regardless of how loudly our adult voices, nurtured by realism and the
scientific method, speak against such an idea. However, the kind of innocence
MacDonald assumes of his audience is not to be confused with gullibility; he is
not addressing readers who lack discernment. Instead, his targets are those who
are willing, dare I say eager, to "exercise a willing suspension of disbelief."
Although I could at this point posit what I believe are the other elements of
the childlike in MacDonald, I think a better approach will be to turn to Lewis's
comments on the childlike. Since Lewis was by trade a literary critic, we can
expect to find more discussion about the childlike in Lewis' writings than in
MacDonald's. Additionally, because MacDonald's influence upon Lewis was
overwhelming, we should not be surprised that he appeals to the same kind of
audience as his "master": "I have never concealed the fact that I regarded him
[MacDonald] as my master; indeed I fancy I have never written a book in which I
did not quote from him" (MacDonald, An Anthology, p. 20).
In a number of different essays Lewis discusses his ideas about writing for
children. In one he declares: "I put in [my children's stories] what I would
have liked to read when I was a child and what I still like reading now that I
am in my fifties" (Of Other Worlds, p. 22). Elsewhere he says he writes
"'for children' only in the sense that I excluded what I thought they would not
like or understand; not in the sense of writing what I intended to be below
adult attention" (38). In still another essay he says that the best children's
writers "work from the common, universally human, ground they share with the
children, and indeed with countless adults" (41). Perhaps the most interesting
point he makes is that children do not need to be patronized: "The child as
reader is neither to be patronized nor idolized: we talk to him as man to man"
(33). This kind of no nonsense approach to communicating with children does not
spare his childlike readers scenes of "death, violence, wounds, adventure,
heroism and cowardice, good and evil" (31). To do less than this, Lewis claims,
is "to give children a false impression and feed them on escapism" (31).
What comes through clearly in these comments is Lewis' insistence that he
"speaks to the adult, the child, and the child within the adult. He speaks to
everyone, except to those ossified grown-ups who have stifled the child within"
(Walsh, p. 157). More importantly, Lewis indirectly suggests in these essays
other characteristics of the childlike reader besides innocence. The first of
these is a sense of awe. In the essay "On Stories," Lewis reflects on how
stories like Oedipus Rex, The Man Who Would Be King, and The Hobbit produce such
an effect upon him: "Such stories produce . . . a feeling of awe, coupled with a
certain sort of bewilderment such as one often feels in looking at a complex
pattern of lines that pass over and under one another" (Of Other Worlds,
p. 15). Another way of saying this is that the child within, our childlike self,
inables us to see, even if momentarily, that there is more to life than the
physical reality about us. Such knowledge is both terrifying and refreshing;
terrifying in the sense that we are left to ponder the possibility of
unperceived dimensions of life, and yet refreshing because we are exposed to the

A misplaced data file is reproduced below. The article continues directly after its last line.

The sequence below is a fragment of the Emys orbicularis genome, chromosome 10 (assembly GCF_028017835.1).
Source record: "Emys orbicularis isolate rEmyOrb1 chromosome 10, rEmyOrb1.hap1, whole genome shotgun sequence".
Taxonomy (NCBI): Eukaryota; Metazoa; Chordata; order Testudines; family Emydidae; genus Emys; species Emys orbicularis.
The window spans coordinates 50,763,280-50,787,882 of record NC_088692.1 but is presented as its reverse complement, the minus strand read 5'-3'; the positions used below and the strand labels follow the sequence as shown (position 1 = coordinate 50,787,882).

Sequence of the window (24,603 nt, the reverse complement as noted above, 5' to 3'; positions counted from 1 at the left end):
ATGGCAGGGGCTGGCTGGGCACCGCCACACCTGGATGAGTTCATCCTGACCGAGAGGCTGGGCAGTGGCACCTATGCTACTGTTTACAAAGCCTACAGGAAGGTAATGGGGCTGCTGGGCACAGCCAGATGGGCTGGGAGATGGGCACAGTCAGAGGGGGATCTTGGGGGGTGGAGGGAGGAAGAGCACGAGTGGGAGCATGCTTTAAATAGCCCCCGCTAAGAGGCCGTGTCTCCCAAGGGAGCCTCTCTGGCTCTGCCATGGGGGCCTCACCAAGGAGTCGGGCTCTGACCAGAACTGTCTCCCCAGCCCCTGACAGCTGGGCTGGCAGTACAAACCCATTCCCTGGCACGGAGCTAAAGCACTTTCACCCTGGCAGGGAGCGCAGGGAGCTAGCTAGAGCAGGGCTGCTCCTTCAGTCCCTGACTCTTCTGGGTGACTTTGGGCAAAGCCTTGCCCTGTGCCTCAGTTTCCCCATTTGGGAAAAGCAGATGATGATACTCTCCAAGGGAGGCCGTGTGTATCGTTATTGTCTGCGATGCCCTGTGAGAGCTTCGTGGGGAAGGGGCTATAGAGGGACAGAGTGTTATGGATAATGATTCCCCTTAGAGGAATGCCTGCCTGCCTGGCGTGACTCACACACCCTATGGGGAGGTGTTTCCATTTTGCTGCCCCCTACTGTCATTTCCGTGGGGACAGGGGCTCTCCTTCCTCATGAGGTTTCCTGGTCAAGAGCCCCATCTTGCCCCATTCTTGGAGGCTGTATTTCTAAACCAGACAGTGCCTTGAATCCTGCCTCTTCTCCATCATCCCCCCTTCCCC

unexpected flash of hope that the banality of our own world is not all there is.
As a part of the childlike reader's sense of awe, Lewis includes the
enthusiastic delight in surprise. In the essay mentioned above, he notes that no
story can be fully enjoyed on an initial reading. Instead, we have to get past
our curiosities about plot, theme, and character until "we are at leisure to
savour the real beauties." Children, he goes on, "understand this well when they
ask for the same story over and over again, and in the same words. They want to
have again the 'surprise' of discovering that what seemed Little-Red-Riding
Hood's grandmother is really the wolf" (18). The pleasure of the unexpected
draws the childlike reader back time and again to a well-worn story because in
such a story not everything is predictable and mundane. Could we really enter
another world through the back of a wardrobe, fly on the back of a giant eagle,
or converse with a talking raven? As we encounter such unlooked for experiences,
our surprise and awe intensify even more.
In another essay, "On Three Ways of Writing for Children," Lewis suggests
another aspect of the childlike reader's awe: limitless imagination. In
defending his own love of fantasy, Lewis takes issue with how "the modern
critical world uses 'adult' as a term of approval. It is hostile to what it
calls 'nostalgia' and contemptuous of what it calls 'Peter Pantheism.' Hence a
man who admits that dwarfs and giants and talking beasts and witches are still
dear to him in his fifty-third year is now less likely to be praised for his
perennial youth than scorned and pitied for arrested development" (25). The
childlike reader is not offended by the seeming impossible; indeed, as I have
already suggested, the childlike reader is delighted instead. Even Tolkien's
description of the fairy-tale makes this point: "The magic of Faerie is not an
end in itself, its virtue is in its operations: among these are the satisfaction
of certain primordial human desires. One of these desires is to survey the
depths of space and time. Another is . . . to hold communion with other living
things" (Tolkein, p. 13). The childlike reader's imagination can soar as far as
the story can take it, and in some cases even beyond or back into the physical
world somehow redeemed.